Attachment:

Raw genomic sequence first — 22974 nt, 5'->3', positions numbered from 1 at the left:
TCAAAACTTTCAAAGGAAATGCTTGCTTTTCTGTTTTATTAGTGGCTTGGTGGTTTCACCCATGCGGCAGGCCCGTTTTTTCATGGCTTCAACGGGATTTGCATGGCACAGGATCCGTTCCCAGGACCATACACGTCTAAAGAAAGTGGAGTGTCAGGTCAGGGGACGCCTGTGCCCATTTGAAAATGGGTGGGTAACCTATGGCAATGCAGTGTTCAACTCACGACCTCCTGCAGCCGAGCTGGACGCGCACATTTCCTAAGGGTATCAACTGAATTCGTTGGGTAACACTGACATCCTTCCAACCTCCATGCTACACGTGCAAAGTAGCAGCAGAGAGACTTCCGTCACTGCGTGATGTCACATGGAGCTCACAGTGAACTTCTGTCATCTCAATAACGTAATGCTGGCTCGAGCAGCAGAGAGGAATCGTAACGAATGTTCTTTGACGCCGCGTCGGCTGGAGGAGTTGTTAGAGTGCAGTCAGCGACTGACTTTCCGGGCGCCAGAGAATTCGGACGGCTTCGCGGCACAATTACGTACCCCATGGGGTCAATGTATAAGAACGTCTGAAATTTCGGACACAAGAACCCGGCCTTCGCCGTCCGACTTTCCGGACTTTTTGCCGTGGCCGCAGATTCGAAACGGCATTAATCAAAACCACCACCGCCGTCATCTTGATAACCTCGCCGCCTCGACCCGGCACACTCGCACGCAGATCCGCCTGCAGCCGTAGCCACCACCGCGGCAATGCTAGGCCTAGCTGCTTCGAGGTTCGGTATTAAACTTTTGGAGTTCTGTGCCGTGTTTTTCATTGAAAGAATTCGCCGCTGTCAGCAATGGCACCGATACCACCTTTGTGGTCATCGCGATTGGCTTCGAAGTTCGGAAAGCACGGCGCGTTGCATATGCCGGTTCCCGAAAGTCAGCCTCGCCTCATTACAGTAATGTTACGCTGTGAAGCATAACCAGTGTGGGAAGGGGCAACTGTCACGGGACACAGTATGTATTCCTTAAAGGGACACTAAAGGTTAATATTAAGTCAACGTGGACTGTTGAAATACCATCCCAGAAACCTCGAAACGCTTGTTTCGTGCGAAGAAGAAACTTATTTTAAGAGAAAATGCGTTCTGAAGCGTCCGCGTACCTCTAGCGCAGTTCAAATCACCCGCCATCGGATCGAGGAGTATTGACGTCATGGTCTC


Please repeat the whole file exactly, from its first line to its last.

Raw genomic sequence first — 22974 nt, 5'->3', positions numbered from 1 at the left:
TCAAAACTTTCAAAGGAAATGCTTGCTTTTCTGTTTTATTAGTGGCTTGGTGGTTTCACCCATGCGGCAGGCCCGTTTTTTCATGGCTTCAACGGGATTTGCATGGCACAGGATCCGTTCCCAGGACCATACACGTCTAAAGAAAGTGGAGTGTCAGGTCAGGGGACGCCTGTGCCCATTTGAAAATGGGTGGGTAACCTATGGCAATGCAGTGTTCAACTCACGACCTCCTGCAGCCGAGCTGGACGCGCACATTTCCTAAGGGTATCAACTGAATTCGTTGGGTAACACTGACATCCTTCCAACCTCCATGCTACACGTGCAAAGTAGCAGCAGAGAGACTTCCGTCACTGCGTGATGTCACATGGAGCTCACAGTGAACTTCTGTCATCTCAATAACGTAATGCTGGCTCGAGCAGCAGAGAGGAATCGTAACGAATGTTCTTTGACGCCGCGTCGGCTGGAGGAGTTGTTAGAGTGCAGTCAGCGACTGACTTTCCGGGCGCCAGAGAATTCGGACGGCTTCGCGGCACAATTACGTACCCCATGGGGTCAATGTATAAGAACGTCTGAAATTTCGGACACAAGAACCCGGCCTTCGCCGTCCGACTTTCCGGACTTTTTGCCGTGGCCGCAGATTCGAAACGGCATTAATCAAAACCACCACCGCCGTCATCTTGATAACCTCGCCGCCTCGACCCGGCACACTCGCACGCAGATCCGCCTGCAGCCGTAGCCACCACCGCGGCAATGCTAGGCCTAGCTGCTTCGAGGTTCGGTATTAAACTTTTGGAGTTCTGTGCCGTGTTTTTCATTGAAAGAATTCGCCGCTGTCAGCAATGGCACCGATACCACCTTTGTGGTCATCGCGATTGGCTTCGAAGTTCGGAAAGCACGGCGCGTTGCATATGCCGGTTCCCGAAAGTCAGCCTCGCCTCATTACAGTAATGTTACGCTGTGAAGCATAACCAGTGTGGGAAGGGGCAACTGTCACGGGACACAGTATGTATTCCTTAAAGGGACACTAAAGGTTAATATTAAGTCAACGTGGACTGTTGAAATACCATCCCAGAAACCTCGAAACGCTTGTTTCGTGCGAAGAAGAAACTTATTTTAAGAGAAAATGCGTTCTGAAGCGTCCGCGTACCTCTAGCGCAGTTCAAATCACCCGCCATCGGATCGAGGAGTATTGACGTCATGGTCTC